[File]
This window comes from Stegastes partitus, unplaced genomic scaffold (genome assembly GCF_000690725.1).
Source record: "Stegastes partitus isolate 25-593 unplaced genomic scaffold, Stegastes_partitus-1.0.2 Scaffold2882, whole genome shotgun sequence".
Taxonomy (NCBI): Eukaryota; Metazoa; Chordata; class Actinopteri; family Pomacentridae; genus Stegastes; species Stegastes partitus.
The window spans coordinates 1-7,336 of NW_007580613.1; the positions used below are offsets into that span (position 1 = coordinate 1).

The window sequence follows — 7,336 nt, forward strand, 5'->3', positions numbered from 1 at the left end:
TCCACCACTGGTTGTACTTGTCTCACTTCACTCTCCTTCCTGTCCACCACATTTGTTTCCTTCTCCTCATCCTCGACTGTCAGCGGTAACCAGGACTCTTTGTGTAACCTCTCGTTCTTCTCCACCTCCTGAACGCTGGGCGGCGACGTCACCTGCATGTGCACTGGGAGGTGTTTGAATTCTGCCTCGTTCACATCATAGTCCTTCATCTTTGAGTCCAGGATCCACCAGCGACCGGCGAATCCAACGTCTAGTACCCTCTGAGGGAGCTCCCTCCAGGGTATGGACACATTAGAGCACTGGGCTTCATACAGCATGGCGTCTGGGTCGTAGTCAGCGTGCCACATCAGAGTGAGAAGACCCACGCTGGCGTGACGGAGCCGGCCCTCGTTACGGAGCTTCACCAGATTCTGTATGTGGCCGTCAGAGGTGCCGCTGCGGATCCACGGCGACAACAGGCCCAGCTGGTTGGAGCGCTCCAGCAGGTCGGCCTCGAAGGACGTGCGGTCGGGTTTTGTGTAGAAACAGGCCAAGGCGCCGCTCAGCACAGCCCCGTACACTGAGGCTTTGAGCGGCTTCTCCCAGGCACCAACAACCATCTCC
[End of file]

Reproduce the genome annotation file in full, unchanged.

This window comes from Stegastes partitus, unplaced genomic scaffold (genome assembly GCF_000690725.1).
Source record: "Stegastes partitus isolate 25-593 unplaced genomic scaffold, Stegastes_partitus-1.0.2 Scaffold2882, whole genome shotgun sequence".
Taxonomy (NCBI): Eukaryota; Metazoa; Chordata; class Actinopteri; family Pomacentridae; genus Stegastes; species Stegastes partitus.
The window spans coordinates 1-7,336 of NW_007580613.1; the positions used below are offsets into that span (position 1 = coordinate 1).

The window sequence follows — 7,336 nt, forward strand, 5'->3', positions numbered from 1 at the left end:
TCCACCACTGGTTGTACTTGTCTCACTTCACTCTCCTTCCTGTCCACCACATTTGTTTCCTTCTCCTCATCCTCGACTGTCAGCGGTAACCAGGACTCTTTGTGTAACCTCTCGTTCTTCTCCACCTCCTGAACGCTGGGCGGCGACGTCACCTGCATGTGCACTGGGAGGTGTTTGAATTCTGCCTCGTTCACATCATAGTCCTTCATCTTTGAGTCCAGGATCCACCAGCGACCGGCGAATCCAACGTCTAGTACCCTCTGAGGGAGCTCCCTCCAGGGTATGGACACATTAGAGCACTGGGCTTCATACAGCATGGCGTCTGGGTCGTAGTCAGCGTGCCACATCAGAGTGAGAAGACCCACGCTGGCGTGACGGAGCCGGCCCTCGTTACGGAGCTTCACCAGATTCTGTATGTGGCCGTCAGAGGTGCCGCTGCGGATCCACGGCGACAACAGGCCCAGCTGGTTGGAGCGCTCCAGCAGGTCGGCCTCGAAGGACGTGCGGTCGGGTTTTGTGTAGAAACAGGCCAAGGCGCCGCTCAGCACAGCCCCGTACACTGAGGCTTTGAGCGGCTTCTCCCAGGCACCAACAACCATCTCC